14-17 May 2018
New Orleans
US/Central timezone

Optimization of Treatment Techniques for Up-scaling of Stimulated Ureolytic Microbially-Induced Calcite Precipitation

14 May 2018, 10:23
New Orleans

New Orleans

Oral 20 Minutes MS 4.03: Applications of biochemical modification of porous media Parallel 1-B


Ms Alexandra C.M. San Pablo (Department of Civil and Environmental Engineering, University of California, Davis)


Bio-mediated ground improvement technologies harness subsurface biological and chemical reactions to improve the engineering properties of soils with reductions in detrimental environmental impacts when compared to conventional methods (Seagren and Aydilek 2010; DeJong et al. 2013). One such technology, Microbially Induced Calcite Precipitation (MICP) or bio-cementation, has received significant recent attention and leverages the biologically-mediated hydrolysis of urea by soil microorganisms to enable the precipitation of calcium carbonate (Ferris et al. 1996). The process can bind soil particles at particle contacts and coat particle surfaces resulting in large increases in soil shear strength and stiffness with simultaneous reductions in hydraulic conductivity and porosity (DeJong et al. 2006; Phillips et al. 2016).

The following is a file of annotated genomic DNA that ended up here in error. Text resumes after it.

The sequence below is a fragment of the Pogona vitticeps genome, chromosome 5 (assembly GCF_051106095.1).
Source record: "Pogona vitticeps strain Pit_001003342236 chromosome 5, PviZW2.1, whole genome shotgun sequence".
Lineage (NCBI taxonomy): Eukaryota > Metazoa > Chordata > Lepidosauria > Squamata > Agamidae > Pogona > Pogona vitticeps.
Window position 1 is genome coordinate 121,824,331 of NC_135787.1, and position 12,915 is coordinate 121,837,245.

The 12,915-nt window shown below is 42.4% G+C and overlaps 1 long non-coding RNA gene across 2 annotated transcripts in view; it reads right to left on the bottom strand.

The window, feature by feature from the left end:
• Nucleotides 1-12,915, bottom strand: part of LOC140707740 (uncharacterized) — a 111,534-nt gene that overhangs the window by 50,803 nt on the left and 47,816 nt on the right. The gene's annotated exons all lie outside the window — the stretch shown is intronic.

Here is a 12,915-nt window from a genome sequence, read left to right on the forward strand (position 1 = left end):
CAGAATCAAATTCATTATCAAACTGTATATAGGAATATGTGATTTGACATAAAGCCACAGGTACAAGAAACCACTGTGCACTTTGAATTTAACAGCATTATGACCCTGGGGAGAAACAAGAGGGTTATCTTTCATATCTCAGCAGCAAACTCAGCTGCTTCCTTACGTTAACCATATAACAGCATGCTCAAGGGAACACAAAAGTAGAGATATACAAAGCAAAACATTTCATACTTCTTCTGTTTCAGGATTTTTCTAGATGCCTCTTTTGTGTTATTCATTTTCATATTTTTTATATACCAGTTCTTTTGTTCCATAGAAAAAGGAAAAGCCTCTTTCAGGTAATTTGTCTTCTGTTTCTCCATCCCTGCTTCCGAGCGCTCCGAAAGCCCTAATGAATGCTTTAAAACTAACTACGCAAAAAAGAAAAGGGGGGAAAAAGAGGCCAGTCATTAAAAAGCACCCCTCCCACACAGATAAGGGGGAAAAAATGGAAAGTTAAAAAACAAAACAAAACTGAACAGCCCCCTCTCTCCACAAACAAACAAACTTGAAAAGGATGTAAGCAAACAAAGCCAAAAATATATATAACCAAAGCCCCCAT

Although MICP has been most commonly performed using the injection of non-native bacteria containing urease enzymes, such as Sporosarcina pasteurii, more recently researchers have shown that bio-stimulation, or the enrichment of native ureolytic microorganisms in-situ, can achieve comparable microbial ureolysis rates and successful completion of the MICP process (Fujita et al. 2000). For example, Gomez et al. (2016) demonstrated that similar improvements in calcite contents and engineering properties could be achieved using either stimulated indigenous or S. pasteurii microorganisms to complete bio-cementation in meter-scale experiments. More recently, Gomez et al. (2018) showed that native ureolytic microorganisms capable of completing the MICP process could be successfully enriched at treatment depths near 12 meters in gravelly sands.

Despite significant advances in stimulated ureolytic MICP, treatment techniques have not rigorously attempted to minimize reagent consumption. Instead, stimulation techniques have targeted fast ureolysis rates indicative of successful enrichment and cementation techniques have largely provided urea in excess of calcium to complete precipitation under calcium-limited conditions. While perhaps effective from an engineering performance standpoint, reductions in process reagent consumption and related environmental impacts are critical if the technology is to become environmentally and financially feasible for field-scale applications.